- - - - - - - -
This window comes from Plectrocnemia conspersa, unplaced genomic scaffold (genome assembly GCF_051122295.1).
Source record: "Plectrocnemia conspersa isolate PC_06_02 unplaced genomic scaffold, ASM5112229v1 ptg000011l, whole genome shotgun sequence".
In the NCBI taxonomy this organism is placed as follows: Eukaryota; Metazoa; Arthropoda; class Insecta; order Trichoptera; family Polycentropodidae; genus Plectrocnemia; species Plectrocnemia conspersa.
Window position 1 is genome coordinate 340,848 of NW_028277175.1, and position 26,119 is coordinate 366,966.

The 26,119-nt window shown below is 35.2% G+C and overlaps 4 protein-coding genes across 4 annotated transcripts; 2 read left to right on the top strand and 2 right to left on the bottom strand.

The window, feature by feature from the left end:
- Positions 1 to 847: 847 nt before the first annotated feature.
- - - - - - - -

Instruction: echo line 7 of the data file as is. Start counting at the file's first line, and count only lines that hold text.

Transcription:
- Positions 1 to 847: 847 nt before the first annotated feature.